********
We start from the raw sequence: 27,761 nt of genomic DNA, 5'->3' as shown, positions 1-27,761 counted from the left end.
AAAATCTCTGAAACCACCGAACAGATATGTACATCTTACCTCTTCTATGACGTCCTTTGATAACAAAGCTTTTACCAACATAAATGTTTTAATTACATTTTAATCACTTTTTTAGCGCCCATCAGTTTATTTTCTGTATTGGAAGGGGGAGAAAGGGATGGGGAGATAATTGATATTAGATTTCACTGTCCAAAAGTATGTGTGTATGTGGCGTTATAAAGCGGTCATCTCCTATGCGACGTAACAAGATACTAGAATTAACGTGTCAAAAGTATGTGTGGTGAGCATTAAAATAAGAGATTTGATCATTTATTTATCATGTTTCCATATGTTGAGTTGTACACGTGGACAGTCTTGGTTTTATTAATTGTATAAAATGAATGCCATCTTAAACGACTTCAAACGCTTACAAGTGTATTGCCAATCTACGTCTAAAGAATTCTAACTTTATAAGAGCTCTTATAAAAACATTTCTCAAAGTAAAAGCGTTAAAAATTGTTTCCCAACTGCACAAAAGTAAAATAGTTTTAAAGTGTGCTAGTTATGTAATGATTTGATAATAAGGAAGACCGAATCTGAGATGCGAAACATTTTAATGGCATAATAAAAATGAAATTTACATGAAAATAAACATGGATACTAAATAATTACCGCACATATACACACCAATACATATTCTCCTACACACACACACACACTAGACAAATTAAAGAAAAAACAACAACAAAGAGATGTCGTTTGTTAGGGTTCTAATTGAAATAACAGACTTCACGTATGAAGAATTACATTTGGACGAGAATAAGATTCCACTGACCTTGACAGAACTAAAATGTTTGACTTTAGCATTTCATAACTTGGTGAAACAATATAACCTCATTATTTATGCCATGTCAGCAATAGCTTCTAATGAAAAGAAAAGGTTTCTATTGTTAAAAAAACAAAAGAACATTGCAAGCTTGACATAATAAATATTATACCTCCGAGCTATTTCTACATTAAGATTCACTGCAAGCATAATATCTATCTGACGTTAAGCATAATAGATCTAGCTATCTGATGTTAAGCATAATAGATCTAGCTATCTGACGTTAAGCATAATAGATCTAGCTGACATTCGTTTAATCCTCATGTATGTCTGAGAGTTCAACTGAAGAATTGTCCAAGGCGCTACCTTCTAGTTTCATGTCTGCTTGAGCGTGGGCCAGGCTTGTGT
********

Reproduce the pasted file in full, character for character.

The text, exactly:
We start from the raw sequence: 27,761 nt of genomic DNA, 5'->3' as shown, positions 1-27,761 counted from the left end.
AAAATCTCTGAAACCACCGAACAGATATGTACATCTTACCTCTTCTATGACGTCCTTTGATAACAAAGCTTTTACCAACATAAATGTTTTAATTACATTTTAATCACTTTTTTAGCGCCCATCAGTTTATTTTCTGTATTGGAAGGGGGAGAAAGGGATGGGGAGATAATTGATATTAGATTTCACTGTCCAAAAGTATGTGTGTATGTGGCGTTATAAAGCGGTCATCTCCTATGCGACGTAACAAGATACTAGAATTAACGTGTCAAAAGTATGTGTGGTGAGCATTAAAATAAGAGATTTGATCATTTATTTATCATGTTTCCATATGTTGAGTTGTACACGTGGACAGTCTTGGTTTTATTAATTGTATAAAATGAATGCCATCTTAAACGACTTCAAACGCTTACAAGTGTATTGCCAATCTACGTCTAAAGAATTCTAACTTTATAAGAGCTCTTATAAAAACATTTCTCAAAGTAAAAGCGTTAAAAATTGTTTCCCAACTGCACAAAAGTAAAATAGTTTTAAAGTGTGCTAGTTATGTAATGATTTGATAATAAGGAAGACCGAATCTGAGATGCGAAACATTTTAATGGCATAATAAAAATGAAATTTACATGAAAATAAACATGGATACTAAATAATTACCGCACATATACACACCAATACATATTCTCCTACACACACACACACACTAGACAAATTAAAGAAAAAACAACAACAAAGAGATGTCGTTTGTTAGGGTTCTAATTGAAATAACAGACTTCACGTATGAAGAATTACATTTGGACGAGAATAAGATTCCACTGACCTTGACAGAACTAAAATGTTTGACTTTAGCATTTCATAACTTGGTGAAACAATATAACCTCATTATTTATGCCATGTCAGCAATAGCTTCTAATGAAAAGAAAAGGTTTCTATTGTTAAAAAAACAAAAGAACATTGCAAGCTTGACATAATAAATATTATACCTCCGAGCTATTTCTACATTAAGATTCACTGCAAGCATAATATCTATCTGACGTTAAGCATAATAGATCTAGCTATCTGATGTTAAGCATAATAGATCTAGCTATCTGACGTTAAGCATAATAGATCTAGCTGACATTCGTTTAATCCTCATGTATGTCTGAGAGTTCAACTGAAGAATTGTCCAAGGCGCTACCTTCTAGTTTCATGTCTGCTTGAGCGTGGGCCAGGCTTGTGT